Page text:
You may remember your mother telling you when you were a young child to stop splashing around in the pool. You would be scolded for making waves and interrupting the relaxation of the adults trying to enjoy a dip amongst all the cannonballs and hoots and hollers of the children. “Stop making waves!” we would be told again, in a firmer voice, as we came up from under the water after completing a masterful backward spin jump into the pool.
Don’t make waves. We have been taught this phrase from the time we were little children. As we got older, the phrase took on a more sinister meaning. Don’t make waves; fit in; don’t make a scene. I say sinister because that is exactly what it is. The phrase “don’t make waves” is really the idea that we should not speak out, stand out, tell the hard truth, ask questions, or even work too hard because our waves could get someone else wet. Our waves might offend someone. Our waves might make someone else look bad. Our waves might make people uncomfortable.
Most of us settle into mediocrity, believing the myth that it is better to fit in than to stand out, not to mention stand up for something. The odd thing is that despite our apprehension for standing up and standing out, we are inherently attracted to people brave enough to make waves. Our whole celebrity culture and idealization is dependent upon who can say or do the most controversial thing. Unfortunately, those we look up to are generally known for doing negative things: mass divorce, drugs, DUI’s, or public psychological nervous breakdowns. I don’t think we idealize celebrities for the things they do, but we long to look up to someone, anyone who is willing to say that it is ok to make waves.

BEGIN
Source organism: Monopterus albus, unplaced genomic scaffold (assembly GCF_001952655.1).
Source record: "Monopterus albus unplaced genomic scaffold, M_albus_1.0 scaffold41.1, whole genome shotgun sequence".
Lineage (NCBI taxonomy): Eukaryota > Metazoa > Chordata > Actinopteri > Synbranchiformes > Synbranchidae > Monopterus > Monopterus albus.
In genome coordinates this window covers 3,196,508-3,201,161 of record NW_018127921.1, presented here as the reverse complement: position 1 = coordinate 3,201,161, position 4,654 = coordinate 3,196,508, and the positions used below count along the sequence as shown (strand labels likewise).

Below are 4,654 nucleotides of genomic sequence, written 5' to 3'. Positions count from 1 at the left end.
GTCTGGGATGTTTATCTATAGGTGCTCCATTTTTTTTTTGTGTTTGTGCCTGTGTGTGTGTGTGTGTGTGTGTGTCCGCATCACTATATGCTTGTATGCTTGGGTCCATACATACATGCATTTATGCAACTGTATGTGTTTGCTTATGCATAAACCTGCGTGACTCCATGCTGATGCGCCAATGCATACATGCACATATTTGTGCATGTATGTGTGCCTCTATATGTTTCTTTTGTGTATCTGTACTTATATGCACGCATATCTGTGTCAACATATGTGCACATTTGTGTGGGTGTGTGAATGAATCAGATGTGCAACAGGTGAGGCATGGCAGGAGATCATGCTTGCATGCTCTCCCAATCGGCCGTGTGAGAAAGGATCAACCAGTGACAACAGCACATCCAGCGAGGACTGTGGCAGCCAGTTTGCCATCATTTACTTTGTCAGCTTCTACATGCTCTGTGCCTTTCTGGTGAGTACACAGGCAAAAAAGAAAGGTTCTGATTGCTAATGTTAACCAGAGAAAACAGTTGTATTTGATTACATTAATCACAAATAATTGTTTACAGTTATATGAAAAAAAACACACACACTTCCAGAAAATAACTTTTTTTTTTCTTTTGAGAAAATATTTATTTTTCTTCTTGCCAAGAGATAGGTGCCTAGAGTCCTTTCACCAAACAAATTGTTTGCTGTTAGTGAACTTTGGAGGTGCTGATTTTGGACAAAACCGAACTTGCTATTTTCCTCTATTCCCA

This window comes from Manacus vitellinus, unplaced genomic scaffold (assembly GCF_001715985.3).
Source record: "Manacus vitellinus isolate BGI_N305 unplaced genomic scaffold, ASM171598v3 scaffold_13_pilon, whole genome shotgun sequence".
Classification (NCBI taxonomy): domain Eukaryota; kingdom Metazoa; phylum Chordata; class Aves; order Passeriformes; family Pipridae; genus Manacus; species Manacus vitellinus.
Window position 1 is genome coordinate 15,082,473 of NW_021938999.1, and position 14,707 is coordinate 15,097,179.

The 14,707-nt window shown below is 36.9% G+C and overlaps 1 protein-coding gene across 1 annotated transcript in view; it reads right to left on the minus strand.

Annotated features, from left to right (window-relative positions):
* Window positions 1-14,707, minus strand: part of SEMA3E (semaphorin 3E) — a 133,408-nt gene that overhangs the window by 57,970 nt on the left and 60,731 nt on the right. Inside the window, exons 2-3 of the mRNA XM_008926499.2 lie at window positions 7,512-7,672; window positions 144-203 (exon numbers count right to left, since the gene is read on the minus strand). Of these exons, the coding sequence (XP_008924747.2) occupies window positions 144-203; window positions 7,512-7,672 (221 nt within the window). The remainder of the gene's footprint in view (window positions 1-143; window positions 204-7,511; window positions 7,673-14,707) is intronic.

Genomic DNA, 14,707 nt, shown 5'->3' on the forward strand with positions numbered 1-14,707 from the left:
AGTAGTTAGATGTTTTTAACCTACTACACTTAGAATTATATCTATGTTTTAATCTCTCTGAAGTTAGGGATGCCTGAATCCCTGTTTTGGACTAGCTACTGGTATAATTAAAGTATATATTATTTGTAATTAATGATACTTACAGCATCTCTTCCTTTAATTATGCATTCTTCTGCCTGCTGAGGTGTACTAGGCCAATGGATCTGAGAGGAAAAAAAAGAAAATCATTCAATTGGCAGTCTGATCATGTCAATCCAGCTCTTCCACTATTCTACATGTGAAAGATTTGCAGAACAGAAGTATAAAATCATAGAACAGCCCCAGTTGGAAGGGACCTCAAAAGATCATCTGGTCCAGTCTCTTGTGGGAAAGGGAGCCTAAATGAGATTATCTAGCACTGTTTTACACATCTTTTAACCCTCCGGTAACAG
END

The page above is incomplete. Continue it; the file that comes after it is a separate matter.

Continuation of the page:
The problem is that all those who could be and should be respectable, positive, role models, don’t want to break the number one rule in our society: don’t make waves. Perhaps it is time that we throw that rule out. Perhaps there are people that need to have a little pool water splashed in their face. Our society is so worried about not making waves that we have left all reason and morality in the dust. Today, you can make millions by breaking the rules, being promiscuous, acting out of greed, and lying to the public, but all that is ok because none of it gets anyone else wet…or so we’re told.
While goodness, honesty, and truth take a backseat out of worry about not making waves, the void from their silence is being filled with corruption, dishonesty, and upheaval. As a child, our parents taught us to not make waves. We listened. Now, our children do not know right from wrong and have no concept of good versus evil. Our young adults don’t know how to stand out so they wait for handouts. The ideals and perspective that once made this nation great are being traded in for a doctrine that says no one is special because everyone is special. Don’t make waves.
In the real world, without waves, everything in the ocean would die and without life in the ocean, life on land would quickly become unsustainable. Soon, the whole earth would be barren. Waves, or more specifically the tides, currents, and storms that make the waves, circulate nutrients and warm life-sustaining water around the whole globe. The soft rising and falling of the waves are the ocean’s way of breathing, of circulating the lifeblood needed for survival.
In much the same way, we need waves in our culture. We need good, honest, trustworthy people to step up and create a storm that sends waves crashing down on to the cold and stagnant water that has become our society. It is time to get people wet, to offend those who are offended by any deviation from the status quo. We must flush out the muddy water killing our ability to believe in ourselves, in our nation, and in our God. Not making waves may be good advice when you at the pool (or working with a vat of dangerous chemicals), but it is outright deadly advice when applied to your business, church, community, or nation.